Triumphant Towers and Sites of Spolia in Almohad Spain and Morocco: The Case of the Sevillian Minaret




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Traditionally, art historians have viewed spolia and reuse as material taken from one site to be used in another for reasons of pragmatism, aesthetics, or triumph. Moreover, the art and architecture of the Berber Almohad Empire is viewed through the lens of Iberia, which is regarded as the culturally superior model for the far western Islamic lands. However, more recent studies are beginning to show other reasons for spoliation. These studies suggest that Almoravid and Almohad reuse of Umayyad spolia was a deliberate attempt to architecturally manifest the political power of the Berber regimes. This paper focuses on the reuse of tenth-century Umayyad marble capitals in the twelfth-century Sevillian minaret, popularly known as La Giralda. The thesis considers three means of interpretation: contemporary sources like those of Ibn Idhari, secondary scholarship, and a visual analysis placing the capitals in the distinctive, dynastic style of Madinat al-Zahra. Through this analysis, it is clear that the Sevillian minaret was a site of spolia, a place where elements were taken from one specific site for use in another to establish a visual and symbolic relation. Particularly, the deliberate reuse of Madinat al-Zahra marble in the most potent symbol of Almohad victory on the peninsula displays the Almohad quest to proclaim power, seek legitimacy, and associate their rule with that of the splendors of the Córdoban court.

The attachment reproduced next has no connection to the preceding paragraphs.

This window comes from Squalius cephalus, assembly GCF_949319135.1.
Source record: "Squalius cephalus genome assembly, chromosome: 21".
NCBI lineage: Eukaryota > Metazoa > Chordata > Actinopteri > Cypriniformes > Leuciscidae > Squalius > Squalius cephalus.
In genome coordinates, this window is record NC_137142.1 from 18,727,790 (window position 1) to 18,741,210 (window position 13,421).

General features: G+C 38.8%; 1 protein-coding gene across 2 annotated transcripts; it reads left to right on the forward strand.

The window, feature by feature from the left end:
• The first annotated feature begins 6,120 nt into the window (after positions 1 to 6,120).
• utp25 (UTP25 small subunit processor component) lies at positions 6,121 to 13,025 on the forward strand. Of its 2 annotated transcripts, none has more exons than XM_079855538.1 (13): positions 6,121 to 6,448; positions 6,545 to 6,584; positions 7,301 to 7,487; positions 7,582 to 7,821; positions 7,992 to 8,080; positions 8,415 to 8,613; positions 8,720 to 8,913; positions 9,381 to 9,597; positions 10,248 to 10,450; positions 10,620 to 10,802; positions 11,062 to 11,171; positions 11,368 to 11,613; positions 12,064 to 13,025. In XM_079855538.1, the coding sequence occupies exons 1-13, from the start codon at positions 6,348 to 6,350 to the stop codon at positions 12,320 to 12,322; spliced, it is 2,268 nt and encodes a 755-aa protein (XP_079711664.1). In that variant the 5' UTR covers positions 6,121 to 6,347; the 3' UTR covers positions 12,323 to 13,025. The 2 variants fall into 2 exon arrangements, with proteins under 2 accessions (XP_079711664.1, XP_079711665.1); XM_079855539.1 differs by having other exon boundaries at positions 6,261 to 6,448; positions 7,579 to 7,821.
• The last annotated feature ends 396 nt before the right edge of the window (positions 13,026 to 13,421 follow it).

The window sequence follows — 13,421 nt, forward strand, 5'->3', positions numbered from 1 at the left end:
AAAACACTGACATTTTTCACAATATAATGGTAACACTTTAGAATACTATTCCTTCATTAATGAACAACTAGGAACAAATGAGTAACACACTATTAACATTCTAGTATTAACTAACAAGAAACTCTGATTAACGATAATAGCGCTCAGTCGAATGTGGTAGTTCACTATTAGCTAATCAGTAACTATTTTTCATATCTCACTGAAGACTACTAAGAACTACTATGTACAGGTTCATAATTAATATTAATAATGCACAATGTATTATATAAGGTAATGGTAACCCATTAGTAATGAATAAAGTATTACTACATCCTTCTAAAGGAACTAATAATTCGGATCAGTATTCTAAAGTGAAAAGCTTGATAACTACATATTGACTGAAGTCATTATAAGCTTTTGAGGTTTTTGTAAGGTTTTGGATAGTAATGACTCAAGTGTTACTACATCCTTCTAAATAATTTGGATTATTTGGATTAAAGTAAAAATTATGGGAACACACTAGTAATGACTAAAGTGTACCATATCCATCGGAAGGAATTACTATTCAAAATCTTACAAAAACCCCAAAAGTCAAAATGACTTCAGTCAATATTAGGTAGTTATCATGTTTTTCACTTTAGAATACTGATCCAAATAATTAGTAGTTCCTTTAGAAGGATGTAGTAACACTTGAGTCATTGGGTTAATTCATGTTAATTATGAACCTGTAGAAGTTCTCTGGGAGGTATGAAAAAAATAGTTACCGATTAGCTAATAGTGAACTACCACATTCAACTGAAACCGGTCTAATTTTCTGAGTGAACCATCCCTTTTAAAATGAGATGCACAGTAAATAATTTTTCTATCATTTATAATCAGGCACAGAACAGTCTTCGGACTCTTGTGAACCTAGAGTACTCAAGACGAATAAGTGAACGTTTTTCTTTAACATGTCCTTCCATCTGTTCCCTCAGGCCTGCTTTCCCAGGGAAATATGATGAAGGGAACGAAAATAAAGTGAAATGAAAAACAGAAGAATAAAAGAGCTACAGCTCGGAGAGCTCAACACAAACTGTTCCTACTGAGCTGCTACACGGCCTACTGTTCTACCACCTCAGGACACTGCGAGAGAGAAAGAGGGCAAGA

Medina Azahàra (Extinct city), Seville (Spain)--Buildings, structures, etc., Giralda (Seville, Spain), Marble buildings


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